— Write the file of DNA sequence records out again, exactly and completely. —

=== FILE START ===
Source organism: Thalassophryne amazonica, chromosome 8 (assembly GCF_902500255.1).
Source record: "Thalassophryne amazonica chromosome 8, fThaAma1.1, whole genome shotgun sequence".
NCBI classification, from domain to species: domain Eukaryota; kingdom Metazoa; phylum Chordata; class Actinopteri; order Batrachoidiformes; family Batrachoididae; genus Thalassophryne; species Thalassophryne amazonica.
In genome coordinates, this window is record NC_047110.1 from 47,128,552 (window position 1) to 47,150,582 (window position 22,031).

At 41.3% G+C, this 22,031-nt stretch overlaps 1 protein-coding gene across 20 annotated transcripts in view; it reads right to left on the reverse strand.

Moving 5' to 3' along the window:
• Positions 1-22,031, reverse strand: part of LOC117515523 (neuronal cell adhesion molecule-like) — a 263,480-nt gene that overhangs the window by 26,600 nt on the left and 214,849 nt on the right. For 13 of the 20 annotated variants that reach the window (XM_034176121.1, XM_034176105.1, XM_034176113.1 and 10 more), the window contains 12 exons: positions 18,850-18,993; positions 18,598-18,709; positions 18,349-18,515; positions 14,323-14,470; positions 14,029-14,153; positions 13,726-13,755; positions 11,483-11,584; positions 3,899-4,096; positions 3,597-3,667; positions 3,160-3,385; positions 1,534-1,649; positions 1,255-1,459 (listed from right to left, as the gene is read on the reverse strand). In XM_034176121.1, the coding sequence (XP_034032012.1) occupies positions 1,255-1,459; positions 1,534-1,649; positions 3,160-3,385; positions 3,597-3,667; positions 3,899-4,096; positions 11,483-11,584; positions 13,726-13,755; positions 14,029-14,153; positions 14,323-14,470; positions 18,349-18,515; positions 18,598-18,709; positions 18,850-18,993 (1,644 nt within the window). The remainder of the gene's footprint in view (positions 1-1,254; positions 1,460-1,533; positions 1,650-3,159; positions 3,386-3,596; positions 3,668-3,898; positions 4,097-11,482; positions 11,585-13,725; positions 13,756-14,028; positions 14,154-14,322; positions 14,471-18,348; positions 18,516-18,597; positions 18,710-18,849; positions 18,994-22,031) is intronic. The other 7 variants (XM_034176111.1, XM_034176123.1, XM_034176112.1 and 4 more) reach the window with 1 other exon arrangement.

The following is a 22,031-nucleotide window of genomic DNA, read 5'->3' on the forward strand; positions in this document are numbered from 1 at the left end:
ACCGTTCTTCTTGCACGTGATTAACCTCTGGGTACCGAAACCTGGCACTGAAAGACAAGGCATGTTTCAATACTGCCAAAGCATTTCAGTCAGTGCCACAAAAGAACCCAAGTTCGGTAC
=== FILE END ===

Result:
Source organism: Thalassophryne amazonica, chromosome 8 (assembly GCF_902500255.1).
Source record: "Thalassophryne amazonica chromosome 8, fThaAma1.1, whole genome shotgun sequence".
NCBI classification, from domain to species: domain Eukaryota; kingdom Metazoa; phylum Chordata; class Actinopteri; order Batrachoidiformes; family Batrachoididae; genus Thalassophryne; species Thalassophryne amazonica.
In genome coordinates, this window is record NC_047110.1 from 47,128,552 (window position 1) to 47,150,582 (window position 22,031).

At 41.3% G+C, this 22,031-nt stretch overlaps 1 protein-coding gene across 20 annotated transcripts in view; it reads right to left on the reverse strand.

Moving 5' to 3' along the window:
• Positions 1-22,031, reverse strand: part of LOC117515523 (neuronal cell adhesion molecule-like) — a 263,480-nt gene that overhangs the window by 26,600 nt on the left and 214,849 nt on the right. For 13 of the 20 annotated variants that reach the window (XM_034176121.1, XM_034176105.1, XM_034176113.1 and 10 more), the window contains 12 exons: positions 18,850-18,993; positions 18,598-18,709; positions 18,349-18,515; positions 14,323-14,470; positions 14,029-14,153; positions 13,726-13,755; positions 11,483-11,584; positions 3,899-4,096; positions 3,597-3,667; positions 3,160-3,385; positions 1,534-1,649; positions 1,255-1,459 (listed from right to left, as the gene is read on the reverse strand). In XM_034176121.1, the coding sequence (XP_034032012.1) occupies positions 1,255-1,459; positions 1,534-1,649; positions 3,160-3,385; positions 3,597-3,667; positions 3,899-4,096; positions 11,483-11,584; positions 13,726-13,755; positions 14,029-14,153; positions 14,323-14,470; positions 18,349-18,515; positions 18,598-18,709; positions 18,850-18,993 (1,644 nt within the window). The remainder of the gene's footprint in view (positions 1-1,254; positions 1,460-1,533; positions 1,650-3,159; positions 3,386-3,596; positions 3,668-3,898; positions 4,097-11,482; positions 11,585-13,725; positions 13,756-14,028; positions 14,154-14,322; positions 14,471-18,348; positions 18,516-18,597; positions 18,710-18,849; positions 18,994-22,031) is intronic. The other 7 variants (XM_034176111.1, XM_034176123.1, XM_034176112.1 and 4 more) reach the window with 1 other exon arrangement.

The following is a 22,031-nucleotide window of genomic DNA, read 5'->3' on the forward strand; positions in this document are numbered from 1 at the left end:
ACCGTTCTTCTTGCACGTGATTAACCTCTGGGTACCGAAACCTGGCACTGAAAGACAAGGCATGTTTCAATACTGCCAAAGCATTTCAGTCAGTGCCACAAAAGAACCCAAGTTCGGTAC